Temperature-dependent development and cold tolerance of microtheca ochroloma (coleoptera: Chrysomelidae), a pest of cruciferous crops in the southeastern United States
The yellowmargined leaf beetle, Microthecaochroloma (Stl) (Coleoptera: Chrysomelidae ), is an adventive pest of cruciferous crops in the southeastern United States. Despite its pest status, there is limited information about the infiuence of temperature on development and survival of M. ochroloma. The objectives of this study were to assess the effect of temperature on the development and survival of immature stages, and determine the cold tolerance of immature and adult stages. Development was evaluated at 15,20, 25, and 30°C, and cold tolerance was measured at 5,0, and-5°C inside environmentally controlled chambers. Survival of M. ochroloma from egg to adult was ≈80% at 15,20, and 25°C, but only 24% at 30°C. Mean developmental time was longest at 15°C (57 d) and shortest at 30 °C (17 d). Leaf area consumed by the fourth instar was 7.4-fold lower at 30°C compared with consumption at 15, 20, or 25°C. The lower developmental threshold varied from 7.3 to 9.8°C and the total degree-days required to complete development from egg to adult was 333. At 5,0, and-5°C, the LT90 values for the first instar were shorter compared with all other stadia, suggesting that the first instar is the most susceptible to cold temperatures. Eggs were most cold tolerant, followed by pupae and adults. Based on the LT50 (13d) andLT90 (38d) of eggs at 0°C, the predicted northern distribution of M. ochroloma extends to Kansas, Illinois, Kentucky, and Virginia. © 2012 Entomological Society of America. © 2012 Entomological Society of America.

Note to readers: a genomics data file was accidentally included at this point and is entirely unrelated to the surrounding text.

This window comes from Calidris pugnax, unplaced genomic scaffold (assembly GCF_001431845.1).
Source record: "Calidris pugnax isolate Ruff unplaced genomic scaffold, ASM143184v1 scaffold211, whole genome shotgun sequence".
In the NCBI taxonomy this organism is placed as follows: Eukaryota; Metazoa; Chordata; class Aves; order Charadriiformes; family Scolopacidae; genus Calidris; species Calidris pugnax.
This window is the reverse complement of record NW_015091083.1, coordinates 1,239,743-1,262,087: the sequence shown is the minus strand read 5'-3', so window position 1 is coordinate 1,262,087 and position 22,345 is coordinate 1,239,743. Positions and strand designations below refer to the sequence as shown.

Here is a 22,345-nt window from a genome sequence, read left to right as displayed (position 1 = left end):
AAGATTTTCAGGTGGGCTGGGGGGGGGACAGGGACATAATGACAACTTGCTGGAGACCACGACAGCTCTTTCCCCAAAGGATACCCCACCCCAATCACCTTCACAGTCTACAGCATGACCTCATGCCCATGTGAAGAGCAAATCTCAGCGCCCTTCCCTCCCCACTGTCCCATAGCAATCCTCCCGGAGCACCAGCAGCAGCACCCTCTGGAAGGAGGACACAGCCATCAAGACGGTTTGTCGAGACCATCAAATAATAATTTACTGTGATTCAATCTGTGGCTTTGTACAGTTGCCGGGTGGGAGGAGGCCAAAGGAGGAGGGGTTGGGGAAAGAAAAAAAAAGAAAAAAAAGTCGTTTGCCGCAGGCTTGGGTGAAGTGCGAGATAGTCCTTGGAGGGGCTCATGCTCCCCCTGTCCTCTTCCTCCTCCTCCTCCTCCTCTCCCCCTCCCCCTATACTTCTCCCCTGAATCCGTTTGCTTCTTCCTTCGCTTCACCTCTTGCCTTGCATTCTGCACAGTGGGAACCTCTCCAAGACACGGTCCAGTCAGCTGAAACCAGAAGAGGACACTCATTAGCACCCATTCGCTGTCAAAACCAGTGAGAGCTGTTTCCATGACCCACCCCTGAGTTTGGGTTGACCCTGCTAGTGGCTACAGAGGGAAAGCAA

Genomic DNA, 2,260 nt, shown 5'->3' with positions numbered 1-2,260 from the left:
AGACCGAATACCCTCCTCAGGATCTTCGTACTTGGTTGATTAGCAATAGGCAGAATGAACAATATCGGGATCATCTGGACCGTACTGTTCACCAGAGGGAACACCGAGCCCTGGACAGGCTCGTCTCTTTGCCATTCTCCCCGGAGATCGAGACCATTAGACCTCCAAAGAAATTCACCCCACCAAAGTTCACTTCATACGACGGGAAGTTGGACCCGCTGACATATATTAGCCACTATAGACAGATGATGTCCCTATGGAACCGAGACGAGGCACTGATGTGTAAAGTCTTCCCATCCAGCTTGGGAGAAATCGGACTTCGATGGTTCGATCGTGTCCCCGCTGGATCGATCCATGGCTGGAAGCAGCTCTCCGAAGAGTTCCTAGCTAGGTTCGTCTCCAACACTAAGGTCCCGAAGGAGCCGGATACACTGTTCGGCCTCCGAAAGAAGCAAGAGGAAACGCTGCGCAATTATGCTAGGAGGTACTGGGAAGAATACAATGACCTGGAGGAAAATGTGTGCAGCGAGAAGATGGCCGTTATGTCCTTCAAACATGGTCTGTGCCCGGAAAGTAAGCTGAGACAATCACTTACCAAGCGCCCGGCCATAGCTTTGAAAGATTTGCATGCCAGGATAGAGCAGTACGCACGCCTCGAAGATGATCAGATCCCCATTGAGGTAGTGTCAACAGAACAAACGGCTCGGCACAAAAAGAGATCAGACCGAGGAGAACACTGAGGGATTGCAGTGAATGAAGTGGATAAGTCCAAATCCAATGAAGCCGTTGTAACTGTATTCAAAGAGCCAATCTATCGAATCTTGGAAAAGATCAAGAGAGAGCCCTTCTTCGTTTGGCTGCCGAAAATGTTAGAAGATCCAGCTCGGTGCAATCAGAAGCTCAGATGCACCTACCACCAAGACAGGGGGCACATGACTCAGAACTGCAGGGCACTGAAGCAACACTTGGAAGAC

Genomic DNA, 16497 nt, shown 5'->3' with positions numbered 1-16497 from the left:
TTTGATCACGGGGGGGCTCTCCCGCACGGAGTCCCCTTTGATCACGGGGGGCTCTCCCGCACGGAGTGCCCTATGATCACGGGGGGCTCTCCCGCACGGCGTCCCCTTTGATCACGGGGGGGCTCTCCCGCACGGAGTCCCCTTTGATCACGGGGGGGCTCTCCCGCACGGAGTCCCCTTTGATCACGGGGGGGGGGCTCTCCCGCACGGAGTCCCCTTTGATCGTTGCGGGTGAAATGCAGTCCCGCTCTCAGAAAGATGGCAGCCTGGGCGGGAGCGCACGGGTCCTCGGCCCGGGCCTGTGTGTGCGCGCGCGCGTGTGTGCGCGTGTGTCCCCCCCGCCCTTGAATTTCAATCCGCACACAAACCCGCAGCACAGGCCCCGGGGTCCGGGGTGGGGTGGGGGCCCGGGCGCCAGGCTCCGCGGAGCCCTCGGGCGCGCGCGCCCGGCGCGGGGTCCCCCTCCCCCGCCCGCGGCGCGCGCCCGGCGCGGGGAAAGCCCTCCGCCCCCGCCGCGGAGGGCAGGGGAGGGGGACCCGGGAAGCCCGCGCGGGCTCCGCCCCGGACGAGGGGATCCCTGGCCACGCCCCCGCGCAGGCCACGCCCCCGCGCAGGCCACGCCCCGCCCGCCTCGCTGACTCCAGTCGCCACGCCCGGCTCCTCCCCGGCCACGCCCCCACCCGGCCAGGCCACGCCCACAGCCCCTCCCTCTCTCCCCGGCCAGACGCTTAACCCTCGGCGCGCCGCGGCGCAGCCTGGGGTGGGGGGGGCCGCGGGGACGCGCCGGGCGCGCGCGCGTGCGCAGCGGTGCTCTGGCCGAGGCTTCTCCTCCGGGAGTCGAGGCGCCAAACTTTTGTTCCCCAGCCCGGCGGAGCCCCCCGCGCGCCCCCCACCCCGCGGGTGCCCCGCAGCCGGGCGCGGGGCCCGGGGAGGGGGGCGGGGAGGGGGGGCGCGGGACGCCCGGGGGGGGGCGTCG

Publication Source (Journal or Book title)
Annals of the Entomological Society of America
Manrique, V., Diaz, R., Montemayor, C., Serrano, D., & Cave, R. (2012). Temperature-dependent development and cold tolerance of microtheca ochroloma (coleoptera: Chrysomelidae), a pest of cruciferous crops in the southeastern United States. Annals of the Entomological Society of America, 105 (6), 859-864. https://doi.org/10.1603/AN12073